Dietary fibre and cell-wall polysaccharides in chaenomeles fruits
Thomas, M.; Thibault, J.-F.
In this paper, research on dietary fibre and cell-wall polysaccharides in chaenomeles fruits is reported and summarised. The dietary fibre in fruits of 12 genotypes of Japanese quince (Chaenomeles japonica) and 1 genotype of flowering quince (C. speciosa) was prepared using two different methods: the Alcohol Insoluble Solid (AIS) method; and the AOAC method for total as well as for soluble and insoluble fibre. The two methods resulted in significantly different estimates, however, no interaction was found between the methods and the genotypes studied. For content of total dietary fibre, three main groups were distinguished, one containing a low amount of fibre (3 genotypes, 28–30 g/100 g dry matter); one containing a moderate amount of fibre (9 genotypes, 30–36 g/100 g dry matter) and an isolated genotype (C. speciosa) that contained a high amount of fibre (38 g/100 g dry matter). The amount and the nature of monomeric sugars in the constituent polysaccharides of the fibre were determined after total hydrolysis of the AIS and the TDF (Total Dietary Fibre). The fibre contained mostly pectic and cellulosic polysaccharides. A sequential extraction scheme allowed the separation of the cell-wall material into its major components (cellulose, pectins and hemicelluloses). The AIS was composed of 30 g pectins, 8 g hemicelluloses and 60 g cellulosic residue/100 g AIS. In 100 g entire dry fruit (800 g entire fresh fruit) there were 11 g pectins, 3 g hemicelluloses and 18 g cellulosic residue. Pectins were mostly located in the flesh of the fruit. Pectins were more efficiently extracted with hot dilute acid than with other extraction media. Pectins had a high degree of methylation (DM) and a low degree of acetylation (DAc). No difference was found in the quantity of polysaccharides extracted from two Japanese quince genotypes, or in the composition of these constituent polysaccharides. The physico-chemical properties of pectins extracted from two genotypes of Japanese quince were studied. On average, the fruits contained 11 g pectins/100 g dry fruit corresponding to 1.4 g pectins/100 g fresh fruit. Pectins were sequentially extracted, and the cells from the flesh of the fruits were observed with a confocal laser scan microscope. Although the dilute acid conditions were the most efficient for extraction of pectins, pectins extracted by water or potassium oxalate had higher (> 600 ml/g) intrinsic viscosities than pectins extracted by dilute acid (< 400 ml/g). Anionic exchange chromatography was performed on the acid-extracted pectins. The pectins were composed of four populations, the first being mainly composed of arabinans, the second of homogalacturonans and the third of rhamnogalacturonans. The composition of the fourth population differed depending on the genotype studied.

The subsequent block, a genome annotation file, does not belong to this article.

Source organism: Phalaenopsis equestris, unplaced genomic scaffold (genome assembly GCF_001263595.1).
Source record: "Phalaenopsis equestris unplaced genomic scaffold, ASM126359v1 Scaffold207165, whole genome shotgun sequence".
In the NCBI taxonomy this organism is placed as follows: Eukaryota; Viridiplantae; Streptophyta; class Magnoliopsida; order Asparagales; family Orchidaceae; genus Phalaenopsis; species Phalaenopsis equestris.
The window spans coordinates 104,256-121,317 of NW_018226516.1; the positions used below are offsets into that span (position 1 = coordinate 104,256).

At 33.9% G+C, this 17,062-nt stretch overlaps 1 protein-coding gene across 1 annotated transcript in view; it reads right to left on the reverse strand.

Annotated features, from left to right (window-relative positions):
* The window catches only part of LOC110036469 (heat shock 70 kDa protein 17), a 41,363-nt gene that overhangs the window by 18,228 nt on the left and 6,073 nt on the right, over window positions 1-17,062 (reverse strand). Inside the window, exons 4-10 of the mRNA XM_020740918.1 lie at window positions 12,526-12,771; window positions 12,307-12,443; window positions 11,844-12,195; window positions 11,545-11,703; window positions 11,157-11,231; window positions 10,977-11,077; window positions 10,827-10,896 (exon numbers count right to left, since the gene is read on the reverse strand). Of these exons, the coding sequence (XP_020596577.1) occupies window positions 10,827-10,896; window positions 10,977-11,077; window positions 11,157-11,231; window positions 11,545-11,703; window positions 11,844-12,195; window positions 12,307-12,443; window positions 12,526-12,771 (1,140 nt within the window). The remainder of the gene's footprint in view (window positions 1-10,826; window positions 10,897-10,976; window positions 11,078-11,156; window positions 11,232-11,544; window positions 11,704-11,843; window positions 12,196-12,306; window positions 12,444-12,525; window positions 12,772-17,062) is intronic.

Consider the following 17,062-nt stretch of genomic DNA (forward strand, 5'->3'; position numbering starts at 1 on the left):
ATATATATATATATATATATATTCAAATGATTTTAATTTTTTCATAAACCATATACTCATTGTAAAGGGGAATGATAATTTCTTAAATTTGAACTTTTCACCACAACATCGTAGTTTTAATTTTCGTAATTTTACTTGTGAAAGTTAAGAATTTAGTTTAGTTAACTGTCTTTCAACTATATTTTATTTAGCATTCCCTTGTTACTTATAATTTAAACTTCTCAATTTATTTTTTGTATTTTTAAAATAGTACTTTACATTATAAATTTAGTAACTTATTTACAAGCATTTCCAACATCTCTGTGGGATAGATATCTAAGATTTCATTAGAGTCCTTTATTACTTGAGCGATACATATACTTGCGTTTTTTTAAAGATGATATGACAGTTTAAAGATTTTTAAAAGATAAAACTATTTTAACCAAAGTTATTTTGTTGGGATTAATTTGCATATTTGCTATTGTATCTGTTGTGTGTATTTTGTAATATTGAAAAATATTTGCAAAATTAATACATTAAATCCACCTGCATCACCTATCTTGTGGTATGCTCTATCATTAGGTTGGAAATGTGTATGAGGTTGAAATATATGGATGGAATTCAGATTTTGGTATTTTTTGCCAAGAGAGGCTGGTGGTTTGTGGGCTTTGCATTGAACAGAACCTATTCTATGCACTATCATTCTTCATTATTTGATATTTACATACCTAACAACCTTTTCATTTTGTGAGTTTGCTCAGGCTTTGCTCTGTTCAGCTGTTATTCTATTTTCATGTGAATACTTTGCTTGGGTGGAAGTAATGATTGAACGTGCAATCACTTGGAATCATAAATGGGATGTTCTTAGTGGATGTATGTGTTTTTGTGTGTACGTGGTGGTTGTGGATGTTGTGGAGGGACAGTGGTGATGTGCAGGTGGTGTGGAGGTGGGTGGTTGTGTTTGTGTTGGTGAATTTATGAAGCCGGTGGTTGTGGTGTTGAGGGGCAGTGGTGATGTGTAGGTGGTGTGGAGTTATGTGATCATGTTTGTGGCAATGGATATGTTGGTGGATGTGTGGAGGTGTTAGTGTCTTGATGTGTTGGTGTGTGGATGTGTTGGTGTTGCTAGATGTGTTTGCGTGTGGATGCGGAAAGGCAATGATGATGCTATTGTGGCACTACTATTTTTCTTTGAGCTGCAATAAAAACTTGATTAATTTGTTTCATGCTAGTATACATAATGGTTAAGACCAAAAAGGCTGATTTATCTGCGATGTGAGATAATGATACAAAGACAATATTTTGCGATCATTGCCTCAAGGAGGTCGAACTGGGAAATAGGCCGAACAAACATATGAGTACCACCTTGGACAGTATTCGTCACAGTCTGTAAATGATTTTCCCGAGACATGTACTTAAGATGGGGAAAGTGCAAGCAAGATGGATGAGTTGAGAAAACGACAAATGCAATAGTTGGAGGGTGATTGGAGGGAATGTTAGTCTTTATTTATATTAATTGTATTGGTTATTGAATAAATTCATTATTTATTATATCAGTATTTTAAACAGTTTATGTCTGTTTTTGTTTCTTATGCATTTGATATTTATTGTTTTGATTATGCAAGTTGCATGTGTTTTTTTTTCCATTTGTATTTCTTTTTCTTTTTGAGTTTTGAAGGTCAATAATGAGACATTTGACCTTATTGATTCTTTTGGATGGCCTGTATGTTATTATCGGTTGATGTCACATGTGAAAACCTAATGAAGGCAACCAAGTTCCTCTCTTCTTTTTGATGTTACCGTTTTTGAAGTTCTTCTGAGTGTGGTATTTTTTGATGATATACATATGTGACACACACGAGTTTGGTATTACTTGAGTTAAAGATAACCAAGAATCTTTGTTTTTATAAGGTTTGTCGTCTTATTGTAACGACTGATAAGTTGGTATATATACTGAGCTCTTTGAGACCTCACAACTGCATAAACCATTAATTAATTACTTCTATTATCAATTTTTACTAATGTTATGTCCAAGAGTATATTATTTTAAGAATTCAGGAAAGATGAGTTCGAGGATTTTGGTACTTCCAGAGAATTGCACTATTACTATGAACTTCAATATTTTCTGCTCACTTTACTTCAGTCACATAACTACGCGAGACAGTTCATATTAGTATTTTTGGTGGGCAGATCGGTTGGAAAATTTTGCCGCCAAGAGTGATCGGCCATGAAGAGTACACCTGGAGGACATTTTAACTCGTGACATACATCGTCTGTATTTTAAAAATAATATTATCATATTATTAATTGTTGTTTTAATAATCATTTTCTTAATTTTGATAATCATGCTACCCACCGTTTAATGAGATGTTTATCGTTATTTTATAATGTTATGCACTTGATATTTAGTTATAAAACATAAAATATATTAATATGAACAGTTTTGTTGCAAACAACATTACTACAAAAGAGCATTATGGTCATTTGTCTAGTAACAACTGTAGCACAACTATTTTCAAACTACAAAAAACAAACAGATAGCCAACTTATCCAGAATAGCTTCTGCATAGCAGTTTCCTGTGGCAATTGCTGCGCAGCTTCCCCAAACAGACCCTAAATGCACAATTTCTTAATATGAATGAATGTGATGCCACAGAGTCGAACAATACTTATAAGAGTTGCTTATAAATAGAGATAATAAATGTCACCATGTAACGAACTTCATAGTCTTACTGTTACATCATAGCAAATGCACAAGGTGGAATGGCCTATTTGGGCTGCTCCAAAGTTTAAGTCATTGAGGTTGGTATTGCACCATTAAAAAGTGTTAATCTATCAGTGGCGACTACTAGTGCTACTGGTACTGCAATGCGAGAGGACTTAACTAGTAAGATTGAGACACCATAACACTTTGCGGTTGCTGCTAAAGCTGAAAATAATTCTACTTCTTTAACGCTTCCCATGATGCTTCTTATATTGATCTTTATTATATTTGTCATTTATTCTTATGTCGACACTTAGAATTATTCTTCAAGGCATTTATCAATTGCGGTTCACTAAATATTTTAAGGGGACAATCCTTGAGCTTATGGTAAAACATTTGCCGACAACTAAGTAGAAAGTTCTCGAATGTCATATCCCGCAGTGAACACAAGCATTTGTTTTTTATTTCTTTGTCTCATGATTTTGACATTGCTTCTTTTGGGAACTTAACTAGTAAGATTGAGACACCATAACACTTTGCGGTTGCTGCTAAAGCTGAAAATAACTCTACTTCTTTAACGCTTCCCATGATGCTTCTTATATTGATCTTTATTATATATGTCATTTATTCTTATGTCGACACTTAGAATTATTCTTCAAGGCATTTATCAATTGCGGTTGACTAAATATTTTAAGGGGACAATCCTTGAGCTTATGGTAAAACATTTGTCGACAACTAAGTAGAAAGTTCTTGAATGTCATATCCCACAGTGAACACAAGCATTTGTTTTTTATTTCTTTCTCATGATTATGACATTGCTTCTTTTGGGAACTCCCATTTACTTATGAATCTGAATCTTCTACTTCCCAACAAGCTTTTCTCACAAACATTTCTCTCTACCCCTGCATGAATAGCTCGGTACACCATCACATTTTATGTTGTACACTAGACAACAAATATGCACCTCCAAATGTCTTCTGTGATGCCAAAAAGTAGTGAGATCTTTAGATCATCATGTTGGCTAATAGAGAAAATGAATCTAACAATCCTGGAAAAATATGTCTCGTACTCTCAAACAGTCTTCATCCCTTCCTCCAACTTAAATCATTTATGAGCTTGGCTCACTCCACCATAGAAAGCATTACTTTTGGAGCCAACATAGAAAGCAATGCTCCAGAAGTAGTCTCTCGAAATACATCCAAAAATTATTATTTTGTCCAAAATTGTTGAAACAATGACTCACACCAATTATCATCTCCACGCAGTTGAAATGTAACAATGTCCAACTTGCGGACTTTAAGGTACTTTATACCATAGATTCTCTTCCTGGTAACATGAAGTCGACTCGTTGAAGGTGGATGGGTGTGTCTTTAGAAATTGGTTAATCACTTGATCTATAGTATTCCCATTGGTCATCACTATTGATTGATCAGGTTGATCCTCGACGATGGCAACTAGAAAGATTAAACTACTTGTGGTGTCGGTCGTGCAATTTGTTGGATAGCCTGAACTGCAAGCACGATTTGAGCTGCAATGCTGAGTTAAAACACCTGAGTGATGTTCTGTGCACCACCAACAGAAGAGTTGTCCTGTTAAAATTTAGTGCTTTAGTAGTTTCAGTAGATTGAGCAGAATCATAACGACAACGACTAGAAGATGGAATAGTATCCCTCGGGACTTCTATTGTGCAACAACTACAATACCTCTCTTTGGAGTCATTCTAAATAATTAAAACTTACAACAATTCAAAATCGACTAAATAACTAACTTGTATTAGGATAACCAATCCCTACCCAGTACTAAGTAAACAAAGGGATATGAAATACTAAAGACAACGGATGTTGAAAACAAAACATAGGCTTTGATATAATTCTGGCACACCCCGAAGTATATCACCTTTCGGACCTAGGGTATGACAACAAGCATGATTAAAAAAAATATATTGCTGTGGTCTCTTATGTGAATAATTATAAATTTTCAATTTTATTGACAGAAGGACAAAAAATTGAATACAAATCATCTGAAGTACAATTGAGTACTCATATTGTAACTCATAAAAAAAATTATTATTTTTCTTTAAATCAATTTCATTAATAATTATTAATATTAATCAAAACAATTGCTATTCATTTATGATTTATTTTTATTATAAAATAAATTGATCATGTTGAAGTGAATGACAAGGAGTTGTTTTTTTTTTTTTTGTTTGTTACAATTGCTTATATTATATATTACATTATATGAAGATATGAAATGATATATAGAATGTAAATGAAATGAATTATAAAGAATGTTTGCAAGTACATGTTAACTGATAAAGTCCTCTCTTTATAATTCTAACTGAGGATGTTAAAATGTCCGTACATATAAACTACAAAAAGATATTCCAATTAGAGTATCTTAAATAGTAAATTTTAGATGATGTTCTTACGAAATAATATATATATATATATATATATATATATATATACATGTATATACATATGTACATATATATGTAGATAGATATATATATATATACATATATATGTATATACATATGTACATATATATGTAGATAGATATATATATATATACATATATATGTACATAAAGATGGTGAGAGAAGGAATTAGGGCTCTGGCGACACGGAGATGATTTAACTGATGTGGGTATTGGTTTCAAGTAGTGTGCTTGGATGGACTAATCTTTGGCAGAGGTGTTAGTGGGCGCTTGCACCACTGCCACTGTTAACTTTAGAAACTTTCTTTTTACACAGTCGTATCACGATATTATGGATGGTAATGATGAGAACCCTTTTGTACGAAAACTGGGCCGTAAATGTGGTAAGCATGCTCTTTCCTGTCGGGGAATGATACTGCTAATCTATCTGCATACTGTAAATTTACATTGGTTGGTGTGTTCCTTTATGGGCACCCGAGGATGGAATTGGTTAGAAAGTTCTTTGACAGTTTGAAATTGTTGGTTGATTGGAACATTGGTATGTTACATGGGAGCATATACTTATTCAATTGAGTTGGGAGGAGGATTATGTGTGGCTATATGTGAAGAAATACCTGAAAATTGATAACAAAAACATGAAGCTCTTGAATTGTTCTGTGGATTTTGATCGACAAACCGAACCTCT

Chaenomeles; Dietary fibres; Pectins
Publisher: Department of Crop Science, Swedish University of Agricultural Sciences
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